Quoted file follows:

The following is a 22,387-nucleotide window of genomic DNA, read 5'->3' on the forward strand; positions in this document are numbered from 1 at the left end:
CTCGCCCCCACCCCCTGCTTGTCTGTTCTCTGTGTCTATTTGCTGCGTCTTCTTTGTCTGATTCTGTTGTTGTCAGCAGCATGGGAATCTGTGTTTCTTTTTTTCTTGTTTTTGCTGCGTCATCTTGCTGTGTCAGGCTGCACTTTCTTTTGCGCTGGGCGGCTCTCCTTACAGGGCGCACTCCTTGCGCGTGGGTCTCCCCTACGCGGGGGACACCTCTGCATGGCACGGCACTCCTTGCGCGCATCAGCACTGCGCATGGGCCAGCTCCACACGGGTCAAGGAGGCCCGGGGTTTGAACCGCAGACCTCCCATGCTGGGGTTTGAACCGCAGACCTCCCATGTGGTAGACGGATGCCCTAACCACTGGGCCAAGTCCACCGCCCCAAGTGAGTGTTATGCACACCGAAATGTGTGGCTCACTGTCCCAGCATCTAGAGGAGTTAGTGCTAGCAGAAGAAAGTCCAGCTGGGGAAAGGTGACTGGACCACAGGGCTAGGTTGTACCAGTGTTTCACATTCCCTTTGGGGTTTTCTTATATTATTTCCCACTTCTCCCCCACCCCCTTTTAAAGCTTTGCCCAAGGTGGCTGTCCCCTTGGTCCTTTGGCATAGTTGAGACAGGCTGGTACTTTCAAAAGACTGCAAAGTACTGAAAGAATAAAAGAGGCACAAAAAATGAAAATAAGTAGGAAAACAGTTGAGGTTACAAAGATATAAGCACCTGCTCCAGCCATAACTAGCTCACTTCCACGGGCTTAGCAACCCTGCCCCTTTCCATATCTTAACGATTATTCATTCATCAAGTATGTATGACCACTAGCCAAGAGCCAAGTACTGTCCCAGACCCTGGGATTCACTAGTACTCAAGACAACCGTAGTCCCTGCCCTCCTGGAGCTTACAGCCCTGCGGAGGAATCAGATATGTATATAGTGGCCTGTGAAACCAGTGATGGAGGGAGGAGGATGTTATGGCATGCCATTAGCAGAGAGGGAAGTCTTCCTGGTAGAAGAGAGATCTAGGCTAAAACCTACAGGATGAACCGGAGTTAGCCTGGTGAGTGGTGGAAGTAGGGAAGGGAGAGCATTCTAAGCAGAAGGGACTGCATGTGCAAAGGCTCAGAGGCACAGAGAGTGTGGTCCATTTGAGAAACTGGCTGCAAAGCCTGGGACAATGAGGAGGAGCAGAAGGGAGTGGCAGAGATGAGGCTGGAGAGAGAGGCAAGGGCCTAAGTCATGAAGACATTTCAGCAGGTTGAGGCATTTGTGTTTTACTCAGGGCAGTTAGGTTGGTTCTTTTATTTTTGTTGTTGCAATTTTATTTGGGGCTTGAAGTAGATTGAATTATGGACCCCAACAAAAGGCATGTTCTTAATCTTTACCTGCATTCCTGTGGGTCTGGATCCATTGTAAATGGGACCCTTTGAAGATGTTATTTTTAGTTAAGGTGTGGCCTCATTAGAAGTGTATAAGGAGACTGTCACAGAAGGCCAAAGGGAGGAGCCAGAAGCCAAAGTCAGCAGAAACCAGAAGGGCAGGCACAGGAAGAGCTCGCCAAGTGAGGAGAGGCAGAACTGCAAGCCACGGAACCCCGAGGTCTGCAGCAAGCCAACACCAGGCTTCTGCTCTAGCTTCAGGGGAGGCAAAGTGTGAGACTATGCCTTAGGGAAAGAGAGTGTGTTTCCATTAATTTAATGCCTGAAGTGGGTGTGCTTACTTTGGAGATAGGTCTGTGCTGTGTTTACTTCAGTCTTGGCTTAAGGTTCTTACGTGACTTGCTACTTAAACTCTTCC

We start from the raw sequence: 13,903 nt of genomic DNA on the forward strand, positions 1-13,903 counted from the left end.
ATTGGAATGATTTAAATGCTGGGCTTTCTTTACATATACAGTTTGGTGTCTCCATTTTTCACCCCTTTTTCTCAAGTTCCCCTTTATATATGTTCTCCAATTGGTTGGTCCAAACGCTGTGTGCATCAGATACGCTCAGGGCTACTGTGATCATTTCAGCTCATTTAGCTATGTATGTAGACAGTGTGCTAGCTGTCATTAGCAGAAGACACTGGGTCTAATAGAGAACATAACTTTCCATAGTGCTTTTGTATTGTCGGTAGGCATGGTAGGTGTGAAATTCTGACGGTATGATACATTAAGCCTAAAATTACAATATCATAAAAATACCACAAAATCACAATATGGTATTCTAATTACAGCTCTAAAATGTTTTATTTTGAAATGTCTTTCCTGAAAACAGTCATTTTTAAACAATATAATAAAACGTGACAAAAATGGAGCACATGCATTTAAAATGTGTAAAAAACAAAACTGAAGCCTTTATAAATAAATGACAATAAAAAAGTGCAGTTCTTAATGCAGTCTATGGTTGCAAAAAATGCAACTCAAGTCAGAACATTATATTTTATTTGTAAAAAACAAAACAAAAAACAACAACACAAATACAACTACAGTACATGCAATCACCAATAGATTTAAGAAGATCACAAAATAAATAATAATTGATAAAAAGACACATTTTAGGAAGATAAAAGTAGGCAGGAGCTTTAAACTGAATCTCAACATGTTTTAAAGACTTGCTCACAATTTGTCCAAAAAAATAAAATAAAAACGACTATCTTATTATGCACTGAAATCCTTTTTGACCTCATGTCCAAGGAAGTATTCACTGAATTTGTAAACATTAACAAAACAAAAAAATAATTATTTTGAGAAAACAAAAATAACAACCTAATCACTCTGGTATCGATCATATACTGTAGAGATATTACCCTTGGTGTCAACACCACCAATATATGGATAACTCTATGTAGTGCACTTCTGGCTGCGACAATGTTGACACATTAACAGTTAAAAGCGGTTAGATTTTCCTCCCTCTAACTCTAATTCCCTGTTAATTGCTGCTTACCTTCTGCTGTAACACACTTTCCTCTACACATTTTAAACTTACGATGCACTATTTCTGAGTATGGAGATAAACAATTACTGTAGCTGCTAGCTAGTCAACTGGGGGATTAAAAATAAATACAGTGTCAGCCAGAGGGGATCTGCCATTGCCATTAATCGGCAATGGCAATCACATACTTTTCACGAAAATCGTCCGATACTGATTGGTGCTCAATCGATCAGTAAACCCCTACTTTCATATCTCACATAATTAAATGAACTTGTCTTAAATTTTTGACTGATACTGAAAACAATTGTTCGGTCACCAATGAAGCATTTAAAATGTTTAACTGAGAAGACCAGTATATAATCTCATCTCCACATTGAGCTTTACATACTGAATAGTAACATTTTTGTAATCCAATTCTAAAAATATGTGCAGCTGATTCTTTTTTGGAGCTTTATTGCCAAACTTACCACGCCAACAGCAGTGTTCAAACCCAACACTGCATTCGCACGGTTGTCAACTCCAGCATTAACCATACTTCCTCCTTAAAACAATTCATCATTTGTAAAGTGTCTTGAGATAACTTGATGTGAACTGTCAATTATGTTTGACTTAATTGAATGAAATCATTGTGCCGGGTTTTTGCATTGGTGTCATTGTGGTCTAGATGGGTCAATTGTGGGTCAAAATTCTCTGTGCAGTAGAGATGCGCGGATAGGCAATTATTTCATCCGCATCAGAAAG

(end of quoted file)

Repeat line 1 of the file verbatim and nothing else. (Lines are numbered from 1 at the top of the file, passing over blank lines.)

The following is a 22,387-nucleotide window of genomic DNA, read 5'->3' on the forward strand; positions in this document are numbered from 1 at the left end: